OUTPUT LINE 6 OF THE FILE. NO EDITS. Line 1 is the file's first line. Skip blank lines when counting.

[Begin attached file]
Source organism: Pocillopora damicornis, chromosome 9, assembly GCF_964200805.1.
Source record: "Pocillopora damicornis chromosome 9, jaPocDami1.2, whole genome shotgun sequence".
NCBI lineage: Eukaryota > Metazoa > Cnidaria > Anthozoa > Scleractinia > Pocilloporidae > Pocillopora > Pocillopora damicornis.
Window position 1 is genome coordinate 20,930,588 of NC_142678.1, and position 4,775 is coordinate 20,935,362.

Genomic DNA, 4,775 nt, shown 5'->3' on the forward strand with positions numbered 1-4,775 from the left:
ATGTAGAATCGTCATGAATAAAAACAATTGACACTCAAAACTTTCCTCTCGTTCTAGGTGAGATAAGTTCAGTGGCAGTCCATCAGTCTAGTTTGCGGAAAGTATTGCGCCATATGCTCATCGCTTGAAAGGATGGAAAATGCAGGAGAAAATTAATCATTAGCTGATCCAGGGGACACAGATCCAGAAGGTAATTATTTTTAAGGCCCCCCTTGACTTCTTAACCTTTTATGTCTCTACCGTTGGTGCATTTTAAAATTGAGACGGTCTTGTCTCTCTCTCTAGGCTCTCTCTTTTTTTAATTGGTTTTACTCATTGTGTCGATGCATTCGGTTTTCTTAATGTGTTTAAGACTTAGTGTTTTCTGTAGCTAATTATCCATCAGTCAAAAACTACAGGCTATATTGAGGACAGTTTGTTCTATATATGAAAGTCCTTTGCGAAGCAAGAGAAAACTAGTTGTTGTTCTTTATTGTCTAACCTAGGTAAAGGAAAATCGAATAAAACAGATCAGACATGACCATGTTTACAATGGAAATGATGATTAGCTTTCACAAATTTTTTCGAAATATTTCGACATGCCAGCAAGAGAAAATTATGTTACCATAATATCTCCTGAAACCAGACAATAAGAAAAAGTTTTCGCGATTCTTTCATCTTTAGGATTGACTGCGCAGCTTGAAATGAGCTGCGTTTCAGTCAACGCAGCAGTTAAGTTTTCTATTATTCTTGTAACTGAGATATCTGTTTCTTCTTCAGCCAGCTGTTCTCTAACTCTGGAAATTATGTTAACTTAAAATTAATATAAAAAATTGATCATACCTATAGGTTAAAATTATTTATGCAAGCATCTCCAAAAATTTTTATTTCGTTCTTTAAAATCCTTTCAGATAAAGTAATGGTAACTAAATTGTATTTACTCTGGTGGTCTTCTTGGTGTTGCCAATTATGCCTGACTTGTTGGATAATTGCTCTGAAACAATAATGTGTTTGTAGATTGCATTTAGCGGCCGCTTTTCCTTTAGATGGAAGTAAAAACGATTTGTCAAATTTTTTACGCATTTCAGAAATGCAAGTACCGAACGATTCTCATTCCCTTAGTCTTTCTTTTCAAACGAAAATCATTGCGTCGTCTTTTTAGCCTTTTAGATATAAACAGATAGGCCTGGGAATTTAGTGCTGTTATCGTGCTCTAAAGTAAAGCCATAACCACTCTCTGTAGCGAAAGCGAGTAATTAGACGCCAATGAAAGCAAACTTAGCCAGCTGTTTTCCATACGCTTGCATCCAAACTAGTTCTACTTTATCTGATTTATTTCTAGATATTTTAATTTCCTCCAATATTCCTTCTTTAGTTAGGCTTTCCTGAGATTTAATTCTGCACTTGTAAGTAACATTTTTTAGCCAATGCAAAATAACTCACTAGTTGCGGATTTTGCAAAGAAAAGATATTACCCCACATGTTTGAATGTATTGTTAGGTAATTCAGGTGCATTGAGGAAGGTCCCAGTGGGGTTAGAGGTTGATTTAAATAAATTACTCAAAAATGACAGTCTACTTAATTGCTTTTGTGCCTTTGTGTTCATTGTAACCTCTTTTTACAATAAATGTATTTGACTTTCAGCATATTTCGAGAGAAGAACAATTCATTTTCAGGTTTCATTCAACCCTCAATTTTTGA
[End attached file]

ATGTAGAATCGTCATGAATAAAAACAATTGACACTCAAAACTTTCCTCTCGTTCTAGGTGAGATAAGTTCAGTGGCAGTCCATCAGTCTAGTTTGCGGAAAGTATTGCGCCATATGCTCATCGCTTGAAAGGATGGAAAATGCAGGAGAAAATTAATCATTAGCTGATCCAGGGGACACAGATCCAGAAGGTAATTATTTTTAAGGCCCCCCTTGACTTCTTAACCTTTTATGTCTCTACCGTTGGTGCATTTTAAAATTGAGACGGTCTTGTCTCTCTCTCTAGGCTCTCTCTTTTTTTAATTGGTTTTACTCATTGTGTCGATGCATTCGGTTTTCTTAATGTGTTTAAGACTTAGTGTTTTCTGTAGCTAATTATCCATCAGTCAAAAACTACAGGCTATATTGAGGACAGTTTGTTCTATATATGAAAGTCCTTTGCGAAGCAAGAGAAAACTAGTTGTTGTTCTTTATTGTCTAACCTAGGTAAAGGAAAATCGAATAAAACAGATCAGACATGACCATGTTTACAATGGAAATGATGATTAGCTTTCACAAATTTTTTCGAAATATTTCGACATGCCAGCAAGAGAAAATTATGTTACCATAATATCTCCTGAAACCAGACAATAAGAAAAAGTTTTCGCGATTCTTTCATCTTTAGGATTGACTGCGCAGCTTGAAATGAGCTGCGTTTCAGTCAACGCAGCAGTTAAGTTTTCTATTATTCTTGTAACTGAGATATCTGTTTCTTCTTCAGCCAGCTGTTCTCTAACTCTGGAAATTATGTTAACTTAAAATTAATATAAAAAATTGATCATACCTATAGGTTAAAATTATTTATGCAAGCATCTCCAAAAATTTTTATTTCGTTCTTTAAAATCCTTTCAGATAAAGTAATGGTAACTAAATTGTATTTACTCTGGTGGTCTTCTTGGTGTTGCCAATTATGCCTGACTTGTTGGATAATTGCTCTGAAACAATAATGTGTTTGTAGATTGCATTTAGCGGCCGCTTTTCCTTTAGATGGAAGTAAAAACGATTTGTCAAATTTTTTACGCATTTCAGAAATGCAAGTACCGAACGATTCTCATTCCCTTAGTCTTTCTTTTCAAACGAAAATCATTGCGTCGTCTTTTTAGCCTTTTAGATATAAACAGATAGGCCTGGGAATTTAGTGCTGTTATCGTGCTCTAAAGTAAAGCCATAACCACTCTCTGTAGCGAAAGCGAGTAATTAGACGCCAATGAAAGCAAACTTAGCCAGCTGTTTTCCATACGCTTGCATCCAAACTAGTTCTACTTTATCTGATTTATTTCTAGATATTTTAATTTCCTCCAATATTCCTTCTTTAGTTAGGCTTTCCTGAGATTTAATTCTGCACTTGTAAGTAACATTTTTTAGCCAATGCAAAATAACTCACTAGTTGCGGATTTTGCAAAGAAAAGATATTACCCCACATGTTTGAATGTATTGTTAGGTAATTCAGGTGCATTGAGGAAGGTCCCAGTGGGGTTAGAGGTTGATTTAAATAAATTACTCAAAAATGACAGTCTACTTAATTGCTTTTGTGCCTTTGTGTTCATTGTAACCTCTTTTTACAATAAATGTATTTGACTTTCAGCATATTTCGAGAGAAGAACAATTCATTTTCAGGTTTCATTCAACCCTCAATTTTTGA